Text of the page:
With rigorous economic research and practical policy solutions, we focus on the issues and institutions that are critical to global development. Explore our core themes and topics to learn more about our work.
In timely and incisive analysis, our experts parse the latest development news and devise practical solutions to new and emerging challenges. Our events convene the top thinkers and doers in global development.
CGD blog posts reflect the views of the authors, drawing on prior research and experience in their areas of expertise. CGD is a nonpartisan, independent organization and does not take institutional positions.
From the op-ed:
Last week at the G20 Summit, the World Bank announced the creation of a new $1 billion fund to help support women’s entrepreneurship in developing nations, thanks in part to the work of Ivanka Trump. According to the World Bank, currently 70% of small and medium-sized businesses in developing countries owned by women simply can’t get the financial services to meet their needs, or they are altogether shut out by financial institutions. This fund is a very important step in addressing some of the challenges women in developing nations are up against when starting and growing a business. If it is done right, the fund has the potential to improve the economic outlook for all citizens in these countries.
The fund should be commended for its broad approach to addressing the barriers that women entrepreneurs face. It will include a range of services for women entrepreneurs, including access to loans, insurance, and training. And it will engage government leaders to change policies that make it harder for women to start businesses. These are important ingredients for success.
But in this time of growing inequality and polarization, it is critical for the fund to reach poor women in order to have the needed impact. Women who own small and medium-sized businesses (10-500 employees) are not typically among the poorest segments of the population, and so it is important that the fund makes a concerted effort to reach microentrepreneurs who are the vast majority of women business owners in developing nations. Some microenterprises have significant potential to grow and create jobs, especially if this initiative can help them connect to the supply chains of larger businesses. It is promising that this fund commits to supporting businesses at early stages of growth, which means that it can reach women who own or want to start smaller businesses. But time will tell how much it focuses on poorer women, who often require a grant of seed money, rather than loans. With the right design, the fund could benefit businesses along the spectrum by helping women make the transition from micro to small businesses, and by increasing access to financial and other resources for all women.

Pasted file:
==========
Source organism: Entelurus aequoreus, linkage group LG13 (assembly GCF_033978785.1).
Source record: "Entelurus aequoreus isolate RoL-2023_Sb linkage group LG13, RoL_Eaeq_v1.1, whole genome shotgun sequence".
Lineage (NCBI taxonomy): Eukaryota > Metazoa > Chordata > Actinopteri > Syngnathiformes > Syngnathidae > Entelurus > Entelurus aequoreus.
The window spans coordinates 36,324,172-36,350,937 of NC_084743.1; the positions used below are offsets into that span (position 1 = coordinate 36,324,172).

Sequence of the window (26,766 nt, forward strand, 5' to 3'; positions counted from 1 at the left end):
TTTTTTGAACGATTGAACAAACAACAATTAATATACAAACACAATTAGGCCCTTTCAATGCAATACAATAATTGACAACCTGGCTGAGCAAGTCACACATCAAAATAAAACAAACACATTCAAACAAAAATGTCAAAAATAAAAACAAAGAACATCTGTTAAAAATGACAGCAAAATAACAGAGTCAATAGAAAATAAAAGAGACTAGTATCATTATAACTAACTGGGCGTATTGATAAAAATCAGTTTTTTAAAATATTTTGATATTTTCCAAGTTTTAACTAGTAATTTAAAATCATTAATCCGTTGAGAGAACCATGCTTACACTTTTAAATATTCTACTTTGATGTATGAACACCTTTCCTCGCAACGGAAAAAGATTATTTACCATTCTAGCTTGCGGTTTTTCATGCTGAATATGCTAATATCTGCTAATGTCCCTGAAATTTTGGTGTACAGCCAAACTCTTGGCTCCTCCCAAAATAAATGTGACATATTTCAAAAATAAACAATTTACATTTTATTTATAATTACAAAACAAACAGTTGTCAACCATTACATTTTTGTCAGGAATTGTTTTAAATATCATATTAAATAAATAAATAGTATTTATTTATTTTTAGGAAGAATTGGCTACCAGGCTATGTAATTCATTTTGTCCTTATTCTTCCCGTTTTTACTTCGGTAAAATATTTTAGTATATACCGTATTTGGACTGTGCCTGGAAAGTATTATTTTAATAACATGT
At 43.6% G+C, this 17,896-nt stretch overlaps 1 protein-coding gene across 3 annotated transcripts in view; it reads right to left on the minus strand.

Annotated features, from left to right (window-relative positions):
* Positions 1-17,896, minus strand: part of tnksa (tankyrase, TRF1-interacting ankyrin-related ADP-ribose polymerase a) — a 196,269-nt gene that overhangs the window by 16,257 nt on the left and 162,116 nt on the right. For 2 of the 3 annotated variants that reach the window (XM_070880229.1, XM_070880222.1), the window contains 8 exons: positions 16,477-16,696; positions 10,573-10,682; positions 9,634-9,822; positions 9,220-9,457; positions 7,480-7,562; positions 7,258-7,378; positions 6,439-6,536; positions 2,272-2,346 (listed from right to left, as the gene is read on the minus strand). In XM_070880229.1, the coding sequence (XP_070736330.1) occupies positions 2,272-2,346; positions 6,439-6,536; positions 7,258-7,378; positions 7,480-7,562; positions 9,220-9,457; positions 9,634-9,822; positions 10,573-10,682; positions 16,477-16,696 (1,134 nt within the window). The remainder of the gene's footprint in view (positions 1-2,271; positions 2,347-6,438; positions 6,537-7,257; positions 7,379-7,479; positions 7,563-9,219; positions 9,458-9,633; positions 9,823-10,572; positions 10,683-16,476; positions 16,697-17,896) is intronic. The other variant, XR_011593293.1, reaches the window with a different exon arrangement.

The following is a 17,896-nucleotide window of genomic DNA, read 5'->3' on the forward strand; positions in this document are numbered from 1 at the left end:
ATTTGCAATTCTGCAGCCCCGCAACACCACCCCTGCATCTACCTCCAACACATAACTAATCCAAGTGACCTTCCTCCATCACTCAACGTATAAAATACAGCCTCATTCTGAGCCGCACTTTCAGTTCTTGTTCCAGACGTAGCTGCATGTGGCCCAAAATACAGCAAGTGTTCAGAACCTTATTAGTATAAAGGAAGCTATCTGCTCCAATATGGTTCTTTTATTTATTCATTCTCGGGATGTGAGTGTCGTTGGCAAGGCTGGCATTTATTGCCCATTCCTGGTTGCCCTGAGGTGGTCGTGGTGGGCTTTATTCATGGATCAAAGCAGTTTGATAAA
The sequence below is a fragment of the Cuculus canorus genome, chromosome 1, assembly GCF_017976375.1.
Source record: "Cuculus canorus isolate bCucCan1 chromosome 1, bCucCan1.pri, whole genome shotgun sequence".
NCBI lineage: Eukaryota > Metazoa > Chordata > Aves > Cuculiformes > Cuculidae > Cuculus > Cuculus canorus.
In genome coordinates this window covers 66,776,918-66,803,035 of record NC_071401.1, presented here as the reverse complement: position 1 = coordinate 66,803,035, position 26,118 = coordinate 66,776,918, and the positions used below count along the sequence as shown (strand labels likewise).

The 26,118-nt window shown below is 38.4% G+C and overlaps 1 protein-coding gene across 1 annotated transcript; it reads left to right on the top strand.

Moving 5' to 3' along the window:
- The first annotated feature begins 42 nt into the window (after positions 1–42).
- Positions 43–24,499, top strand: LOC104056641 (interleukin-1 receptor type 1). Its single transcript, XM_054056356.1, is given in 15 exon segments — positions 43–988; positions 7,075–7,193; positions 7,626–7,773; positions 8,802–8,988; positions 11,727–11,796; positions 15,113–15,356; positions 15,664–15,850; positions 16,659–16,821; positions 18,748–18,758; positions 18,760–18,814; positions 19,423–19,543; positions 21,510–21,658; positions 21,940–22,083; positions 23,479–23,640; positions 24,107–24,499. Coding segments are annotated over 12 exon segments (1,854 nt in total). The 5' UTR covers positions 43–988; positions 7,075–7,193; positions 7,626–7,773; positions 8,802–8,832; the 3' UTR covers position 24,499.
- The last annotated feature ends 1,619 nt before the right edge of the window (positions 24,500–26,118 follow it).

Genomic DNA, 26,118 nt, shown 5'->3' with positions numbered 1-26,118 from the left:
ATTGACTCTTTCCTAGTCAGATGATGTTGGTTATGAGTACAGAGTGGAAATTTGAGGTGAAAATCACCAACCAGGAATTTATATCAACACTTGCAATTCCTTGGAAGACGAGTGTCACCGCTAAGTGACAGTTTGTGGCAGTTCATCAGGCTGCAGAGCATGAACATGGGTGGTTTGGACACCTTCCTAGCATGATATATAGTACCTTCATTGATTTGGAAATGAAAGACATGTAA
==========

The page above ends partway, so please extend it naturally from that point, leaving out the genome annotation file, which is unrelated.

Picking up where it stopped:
Read full op-ed here.
From the article:
A billion-dollar World Bank initiative to advance women’s entrepreneurship, funded in part by Saudi Arabia and championed by Ivanka Trump, might seem a laughably easy target for reproach.
There is Saudi Arabia’s treatment of women — they aren’t even allowed to drive alone — and the growing role of the “first daughter” as a presidential adviser. Then there are President Trump’s misogynistic comments.
But despite the concerns around governance and ethics, the so-called Ivanka fund might be a sign that — despite its “America First” policy — the White House is not as combative toward multilateral institutions like the World Bank and the International Monetary Fund as many in Washington expected.
“The fact that they were going to the World Bank to begin with shows that they are not completely hostile to the institutions, and it points to more of an open door,” said Scott Morris, a senior fellow at the Center for Global Development, who served as deputy assistant secretary for development finance and debt at the Treasury Department under President Barack Obama.
“Not just on this one trust fund but the broader relationship is on pretty good footing going forward.”
Read full article here.